Environmental Governance & Monitoring Headlines

Handbook Launched for Pacific Environment Negotiators

10 April, 2014: Apia, Samoa.  The Multilateral Environmental Agreement Negotiator's Handbook for the Pacific Region was launched today by the Secretariat of the Pacific Regional Environment Programme (SPREP) and the United Nations Environment Programme (UNEP).

The handbook is a supplement to SPREP's Taking the Floor booklet, which has proven valuable for Pacific island Multilateral Environmental Agreement (MEA) negotiators.

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SPREP Director General, Mr David Sheppard, and UNEP Regional Director for Asia Pacific, Mr Kaveh Zahedi, launch the Multilateral Environmental Agreement Negotiator's Handbook for the Pacific Region.

Environmental agreements forged at international meetings are crucial to addressing the worst effects of environmental degradation and supporting our planet's biological diversity into the future. The United Nations Framework Convention on Climate Change (UNFCCC), the Convention on Biological Diversity (CBD) and the Montreal Protocol on Substances that Deplete the Ozone Layer are examples of the many multilateral environmental agreements to which Pacific islands are party.

The MEA Negotiator's Handbook provides advice on handling the complexities of international environmental governance.

The forums and processes required to achieve these outcomes often have a unique language - combining international policy, law and careful diplomacy.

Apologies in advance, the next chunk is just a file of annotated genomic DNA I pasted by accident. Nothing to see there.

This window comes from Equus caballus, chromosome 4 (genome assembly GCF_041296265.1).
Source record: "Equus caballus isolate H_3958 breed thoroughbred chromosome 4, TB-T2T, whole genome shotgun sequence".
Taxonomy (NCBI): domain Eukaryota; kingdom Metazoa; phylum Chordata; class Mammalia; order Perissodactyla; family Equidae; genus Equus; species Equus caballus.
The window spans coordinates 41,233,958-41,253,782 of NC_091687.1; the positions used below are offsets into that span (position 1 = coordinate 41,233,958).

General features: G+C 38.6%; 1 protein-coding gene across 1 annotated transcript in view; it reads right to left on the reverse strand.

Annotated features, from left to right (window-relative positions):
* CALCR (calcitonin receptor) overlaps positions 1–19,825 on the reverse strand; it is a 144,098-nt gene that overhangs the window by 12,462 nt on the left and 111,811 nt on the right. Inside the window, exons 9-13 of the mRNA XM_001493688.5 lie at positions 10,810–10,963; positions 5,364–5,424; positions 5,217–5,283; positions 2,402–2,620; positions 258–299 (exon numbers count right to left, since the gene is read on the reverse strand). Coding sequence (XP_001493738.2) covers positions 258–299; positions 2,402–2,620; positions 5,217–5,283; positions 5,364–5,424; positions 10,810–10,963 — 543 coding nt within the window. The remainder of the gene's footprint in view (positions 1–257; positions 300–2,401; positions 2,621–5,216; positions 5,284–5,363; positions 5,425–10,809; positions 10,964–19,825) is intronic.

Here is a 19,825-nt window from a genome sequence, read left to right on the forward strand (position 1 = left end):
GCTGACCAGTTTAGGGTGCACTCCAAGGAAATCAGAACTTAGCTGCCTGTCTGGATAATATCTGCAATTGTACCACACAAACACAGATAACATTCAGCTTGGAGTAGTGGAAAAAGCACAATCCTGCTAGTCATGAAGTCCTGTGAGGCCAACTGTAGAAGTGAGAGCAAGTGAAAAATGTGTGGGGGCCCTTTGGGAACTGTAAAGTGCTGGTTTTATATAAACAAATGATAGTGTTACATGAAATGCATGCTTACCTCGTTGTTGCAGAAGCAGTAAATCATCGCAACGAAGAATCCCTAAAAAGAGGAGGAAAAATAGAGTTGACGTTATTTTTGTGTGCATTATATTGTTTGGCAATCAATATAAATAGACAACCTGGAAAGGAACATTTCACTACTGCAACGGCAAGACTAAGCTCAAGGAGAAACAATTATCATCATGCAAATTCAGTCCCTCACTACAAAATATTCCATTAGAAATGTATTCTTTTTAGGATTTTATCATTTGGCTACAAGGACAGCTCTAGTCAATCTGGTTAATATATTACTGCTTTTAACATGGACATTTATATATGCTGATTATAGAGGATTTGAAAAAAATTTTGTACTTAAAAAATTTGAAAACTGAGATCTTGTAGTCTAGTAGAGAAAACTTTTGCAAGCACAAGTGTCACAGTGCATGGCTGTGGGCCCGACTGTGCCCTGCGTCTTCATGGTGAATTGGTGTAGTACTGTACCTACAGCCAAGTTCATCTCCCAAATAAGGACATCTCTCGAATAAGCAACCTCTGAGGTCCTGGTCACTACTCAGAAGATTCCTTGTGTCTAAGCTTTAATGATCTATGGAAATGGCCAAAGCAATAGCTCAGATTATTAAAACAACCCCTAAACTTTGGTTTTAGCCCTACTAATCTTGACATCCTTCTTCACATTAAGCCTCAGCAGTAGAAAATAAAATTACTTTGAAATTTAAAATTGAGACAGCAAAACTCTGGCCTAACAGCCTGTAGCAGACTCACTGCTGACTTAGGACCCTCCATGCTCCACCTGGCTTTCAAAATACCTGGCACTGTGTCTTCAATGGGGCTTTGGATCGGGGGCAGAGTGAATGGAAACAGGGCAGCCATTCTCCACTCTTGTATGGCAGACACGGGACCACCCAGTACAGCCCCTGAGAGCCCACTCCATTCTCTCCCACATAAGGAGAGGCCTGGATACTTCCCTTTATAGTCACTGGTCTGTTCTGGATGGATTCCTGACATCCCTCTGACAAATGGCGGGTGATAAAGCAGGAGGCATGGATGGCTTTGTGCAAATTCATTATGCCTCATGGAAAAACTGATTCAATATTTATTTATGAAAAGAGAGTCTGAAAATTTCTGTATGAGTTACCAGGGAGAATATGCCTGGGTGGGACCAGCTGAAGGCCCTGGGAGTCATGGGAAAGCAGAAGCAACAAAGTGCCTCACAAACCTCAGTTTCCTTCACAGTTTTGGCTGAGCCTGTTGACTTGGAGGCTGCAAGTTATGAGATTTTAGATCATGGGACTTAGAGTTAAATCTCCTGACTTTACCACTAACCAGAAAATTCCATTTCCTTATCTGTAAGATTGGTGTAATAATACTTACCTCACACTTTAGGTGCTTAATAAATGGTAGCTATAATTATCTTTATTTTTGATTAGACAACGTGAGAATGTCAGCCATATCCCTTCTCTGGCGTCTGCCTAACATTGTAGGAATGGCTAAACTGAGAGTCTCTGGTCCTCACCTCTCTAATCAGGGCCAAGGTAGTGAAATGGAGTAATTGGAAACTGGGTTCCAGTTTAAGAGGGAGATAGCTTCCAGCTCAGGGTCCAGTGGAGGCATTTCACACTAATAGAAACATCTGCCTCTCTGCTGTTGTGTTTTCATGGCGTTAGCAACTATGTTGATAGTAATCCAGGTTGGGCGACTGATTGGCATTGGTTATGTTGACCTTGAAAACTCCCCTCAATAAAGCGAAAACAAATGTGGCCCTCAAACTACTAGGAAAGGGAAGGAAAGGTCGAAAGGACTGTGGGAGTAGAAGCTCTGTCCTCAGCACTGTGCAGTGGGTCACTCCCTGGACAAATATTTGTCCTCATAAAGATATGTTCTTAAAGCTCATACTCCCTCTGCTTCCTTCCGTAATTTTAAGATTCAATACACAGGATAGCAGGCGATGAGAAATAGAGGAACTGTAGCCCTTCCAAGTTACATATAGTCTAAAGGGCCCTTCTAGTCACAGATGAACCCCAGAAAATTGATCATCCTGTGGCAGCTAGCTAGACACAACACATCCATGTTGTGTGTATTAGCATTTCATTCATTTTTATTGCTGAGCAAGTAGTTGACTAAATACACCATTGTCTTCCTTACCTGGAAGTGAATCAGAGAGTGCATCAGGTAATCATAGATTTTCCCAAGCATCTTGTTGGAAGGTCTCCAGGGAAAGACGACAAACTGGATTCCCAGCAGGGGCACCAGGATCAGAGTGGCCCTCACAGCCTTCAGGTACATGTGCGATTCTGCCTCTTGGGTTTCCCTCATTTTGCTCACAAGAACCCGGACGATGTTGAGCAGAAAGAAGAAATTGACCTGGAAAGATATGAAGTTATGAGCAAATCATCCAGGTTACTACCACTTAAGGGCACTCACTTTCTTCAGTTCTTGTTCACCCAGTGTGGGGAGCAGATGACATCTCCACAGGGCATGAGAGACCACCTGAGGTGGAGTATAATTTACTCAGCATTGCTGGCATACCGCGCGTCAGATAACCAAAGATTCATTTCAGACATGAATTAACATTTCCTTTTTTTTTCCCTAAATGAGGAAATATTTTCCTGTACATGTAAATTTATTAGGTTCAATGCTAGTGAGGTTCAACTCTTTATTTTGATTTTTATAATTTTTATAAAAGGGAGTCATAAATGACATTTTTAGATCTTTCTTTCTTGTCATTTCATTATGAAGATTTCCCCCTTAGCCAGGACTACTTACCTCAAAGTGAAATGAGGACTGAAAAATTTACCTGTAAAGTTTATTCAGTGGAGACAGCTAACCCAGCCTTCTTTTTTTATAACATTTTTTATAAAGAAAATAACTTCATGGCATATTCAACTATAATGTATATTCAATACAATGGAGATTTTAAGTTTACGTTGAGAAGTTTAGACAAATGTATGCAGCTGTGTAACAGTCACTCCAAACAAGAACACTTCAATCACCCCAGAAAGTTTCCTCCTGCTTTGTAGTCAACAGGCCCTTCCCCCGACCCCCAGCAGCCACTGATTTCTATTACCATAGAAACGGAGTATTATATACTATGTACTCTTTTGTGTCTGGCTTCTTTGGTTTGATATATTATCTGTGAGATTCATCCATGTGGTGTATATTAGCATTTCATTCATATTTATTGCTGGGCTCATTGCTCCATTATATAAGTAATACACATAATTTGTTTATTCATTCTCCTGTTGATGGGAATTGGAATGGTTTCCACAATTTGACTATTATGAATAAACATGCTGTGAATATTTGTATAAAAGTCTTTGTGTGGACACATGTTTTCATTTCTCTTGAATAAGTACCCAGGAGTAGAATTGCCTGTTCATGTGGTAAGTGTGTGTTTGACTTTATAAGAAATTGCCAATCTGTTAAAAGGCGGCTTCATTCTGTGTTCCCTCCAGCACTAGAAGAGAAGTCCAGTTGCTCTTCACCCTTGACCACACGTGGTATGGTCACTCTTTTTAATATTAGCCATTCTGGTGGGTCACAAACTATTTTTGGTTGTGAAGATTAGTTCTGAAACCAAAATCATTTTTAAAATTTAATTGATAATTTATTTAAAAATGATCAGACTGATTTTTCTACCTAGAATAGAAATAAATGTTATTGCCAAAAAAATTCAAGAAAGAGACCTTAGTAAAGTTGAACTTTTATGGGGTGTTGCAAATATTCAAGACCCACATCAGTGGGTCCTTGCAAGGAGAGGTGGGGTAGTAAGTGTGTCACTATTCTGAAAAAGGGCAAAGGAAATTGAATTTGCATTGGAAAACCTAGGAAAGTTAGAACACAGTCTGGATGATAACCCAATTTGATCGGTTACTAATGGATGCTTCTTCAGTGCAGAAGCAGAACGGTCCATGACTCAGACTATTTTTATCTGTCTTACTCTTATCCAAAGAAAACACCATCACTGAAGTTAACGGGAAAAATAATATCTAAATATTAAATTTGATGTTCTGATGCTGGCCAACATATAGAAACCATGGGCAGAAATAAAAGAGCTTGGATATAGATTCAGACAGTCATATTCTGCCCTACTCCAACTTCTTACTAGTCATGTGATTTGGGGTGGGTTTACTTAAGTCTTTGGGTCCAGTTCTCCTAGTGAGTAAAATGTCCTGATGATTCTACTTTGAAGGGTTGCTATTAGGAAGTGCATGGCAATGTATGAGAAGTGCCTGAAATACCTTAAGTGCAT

"The skills required to successfully negotiate Multilateral Environmental Agreements such as the CBD and UNFCCC can be learned and honed," said Mr. David Sheppard, Director General of SPREP.

"As negotiation training workshops for Pacific island negotiators happen infrequently, we felt we needed this handbook to provide support in the interim. It guides individuals through the processes and skills required to improve the chances of achieving the desired outcome."

UNEP Regional Director for Asia Pacific, Mr Kaveh Zahedi, commended SPREP on this initiative and said that it was clear that MEAs would continue to be a large part of the work of SPREP, UNEP, national Ministries of Environment and the wider environment community.

Mr Zahedi noted the need for countries to be able to assess whether or not they should become party to an MEA and to understand the implications and obligations under each convention.

"Small Island Developing States and Pacific countries have shown a lot of leadership in MEAs particularly at the negotiations, so clearly there is capacity here in the islands. However, turnover is high and this capacity is in the hands of only a few; we are constantly outnumbered by massive delegations from other regions and therefore we need to be able to negotiate smarter," said Mr Zahedi.

"This will be an invaluable tool for both current and future negotiators in ensuring that the Pacific voice and views are loud and clear at international meetings."

The handbook, designed specifically for the Pacific region, was prepared by the New Zealand Centre for Environment Law (NZCEL), University of Auckland, in association with SPREP. The activity was funded by the European Union through its project titled "Capacity Building related to MEAs in African, Caribbean and Pacific (ACP) Countries", implemented by UNEP, and known as the ACP MEAs Project.

Copies of the Handbook will be distributed to the SPREP Member countries. Electronic copies can be downloaded from here.
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